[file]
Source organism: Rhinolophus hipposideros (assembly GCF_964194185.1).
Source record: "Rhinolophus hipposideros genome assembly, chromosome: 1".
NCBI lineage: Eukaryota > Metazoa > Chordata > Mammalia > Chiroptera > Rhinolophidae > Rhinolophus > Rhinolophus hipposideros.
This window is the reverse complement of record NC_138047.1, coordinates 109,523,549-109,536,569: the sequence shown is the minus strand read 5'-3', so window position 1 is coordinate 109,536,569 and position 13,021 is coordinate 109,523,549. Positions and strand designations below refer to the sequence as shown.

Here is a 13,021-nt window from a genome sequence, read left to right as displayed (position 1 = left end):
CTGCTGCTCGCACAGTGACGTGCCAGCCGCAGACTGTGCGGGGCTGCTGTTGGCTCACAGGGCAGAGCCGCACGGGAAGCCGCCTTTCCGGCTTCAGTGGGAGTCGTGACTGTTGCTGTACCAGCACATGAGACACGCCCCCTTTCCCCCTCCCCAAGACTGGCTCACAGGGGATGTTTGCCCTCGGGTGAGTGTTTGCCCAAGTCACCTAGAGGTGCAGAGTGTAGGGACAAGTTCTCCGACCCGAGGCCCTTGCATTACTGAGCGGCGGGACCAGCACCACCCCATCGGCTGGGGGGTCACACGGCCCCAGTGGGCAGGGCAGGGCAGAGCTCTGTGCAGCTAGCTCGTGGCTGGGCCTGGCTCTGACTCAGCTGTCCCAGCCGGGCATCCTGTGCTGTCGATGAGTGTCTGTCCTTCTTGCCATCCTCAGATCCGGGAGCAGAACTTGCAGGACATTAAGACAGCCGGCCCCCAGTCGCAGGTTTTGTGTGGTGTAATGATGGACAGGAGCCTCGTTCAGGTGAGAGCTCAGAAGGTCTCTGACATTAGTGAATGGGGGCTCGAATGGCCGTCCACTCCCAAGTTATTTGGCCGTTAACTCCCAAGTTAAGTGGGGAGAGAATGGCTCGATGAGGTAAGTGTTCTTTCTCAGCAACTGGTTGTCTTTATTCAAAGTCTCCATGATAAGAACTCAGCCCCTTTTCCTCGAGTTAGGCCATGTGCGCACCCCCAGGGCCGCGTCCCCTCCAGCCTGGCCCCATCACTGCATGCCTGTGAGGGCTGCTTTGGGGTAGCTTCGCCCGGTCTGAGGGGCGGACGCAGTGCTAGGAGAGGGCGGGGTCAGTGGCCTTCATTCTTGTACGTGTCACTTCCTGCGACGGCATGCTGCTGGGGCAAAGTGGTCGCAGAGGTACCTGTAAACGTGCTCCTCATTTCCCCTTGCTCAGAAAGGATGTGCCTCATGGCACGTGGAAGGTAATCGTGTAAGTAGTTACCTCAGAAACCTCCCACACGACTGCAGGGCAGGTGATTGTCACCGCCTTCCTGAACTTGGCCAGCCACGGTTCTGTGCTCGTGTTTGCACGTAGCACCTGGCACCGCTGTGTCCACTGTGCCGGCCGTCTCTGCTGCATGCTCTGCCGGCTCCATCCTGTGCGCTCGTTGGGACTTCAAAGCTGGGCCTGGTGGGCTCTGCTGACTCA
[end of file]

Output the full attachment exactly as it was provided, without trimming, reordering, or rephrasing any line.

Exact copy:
Source organism: Rhinolophus hipposideros (assembly GCF_964194185.1).
Source record: "Rhinolophus hipposideros genome assembly, chromosome: 1".
NCBI lineage: Eukaryota > Metazoa > Chordata > Mammalia > Chiroptera > Rhinolophidae > Rhinolophus > Rhinolophus hipposideros.
This window is the reverse complement of record NC_138047.1, coordinates 109,523,549-109,536,569: the sequence shown is the minus strand read 5'-3', so window position 1 is coordinate 109,536,569 and position 13,021 is coordinate 109,523,549. Positions and strand designations below refer to the sequence as shown.

Here is a 13,021-nt window from a genome sequence, read left to right as displayed (position 1 = left end):
CTGCTGCTCGCACAGTGACGTGCCAGCCGCAGACTGTGCGGGGCTGCTGTTGGCTCACAGGGCAGAGCCGCACGGGAAGCCGCCTTTCCGGCTTCAGTGGGAGTCGTGACTGTTGCTGTACCAGCACATGAGACACGCCCCCTTTCCCCCTCCCCAAGACTGGCTCACAGGGGATGTTTGCCCTCGGGTGAGTGTTTGCCCAAGTCACCTAGAGGTGCAGAGTGTAGGGACAAGTTCTCCGACCCGAGGCCCTTGCATTACTGAGCGGCGGGACCAGCACCACCCCATCGGCTGGGGGGTCACACGGCCCCAGTGGGCAGGGCAGGGCAGAGCTCTGTGCAGCTAGCTCGTGGCTGGGCCTGGCTCTGACTCAGCTGTCCCAGCCGGGCATCCTGTGCTGTCGATGAGTGTCTGTCCTTCTTGCCATCCTCAGATCCGGGAGCAGAACTTGCAGGACATTAAGACAGCCGGCCCCCAGTCGCAGGTTTTGTGTGGTGTAATGATGGACAGGAGCCTCGTTCAGGTGAGAGCTCAGAAGGTCTCTGACATTAGTGAATGGGGGCTCGAATGGCCGTCCACTCCCAAGTTATTTGGCCGTTAACTCCCAAGTTAAGTGGGGAGAGAATGGCTCGATGAGGTAAGTGTTCTTTCTCAGCAACTGGTTGTCTTTATTCAAAGTCTCCATGATAAGAACTCAGCCCCTTTTCCTCGAGTTAGGCCATGTGCGCACCCCCAGGGCCGCGTCCCCTCCAGCCTGGCCCCATCACTGCATGCCTGTGAGGGCTGCTTTGGGGTAGCTTCGCCCGGTCTGAGGGGCGGACGCAGTGCTAGGAGAGGGCGGGGTCAGTGGCCTTCATTCTTGTACGTGTCACTTCCTGCGACGGCATGCTGCTGGGGCAAAGTGGTCGCAGAGGTACCTGTAAACGTGCTCCTCATTTCCCCTTGCTCAGAAAGGATGTGCCTCATGGCACGTGGAAGGTAATCGTGTAAGTAGTTACCTCAGAAACCTCCCACACGACTGCAGGGCAGGTGATTGTCACCGCCTTCCTGAACTTGGCCAGCCACGGTTCTGTGCTCGTGTTTGCACGTAGCACCTGGCACCGCTGTGTCCACTGTGCCGGCCGTCTCTGCTGCATGCTCTGCCGGCTCCATCCTGTGCGCTCGTTGGGACTTCAAAGCTGGGCCTGGTGGGCTCTGCTGACTCA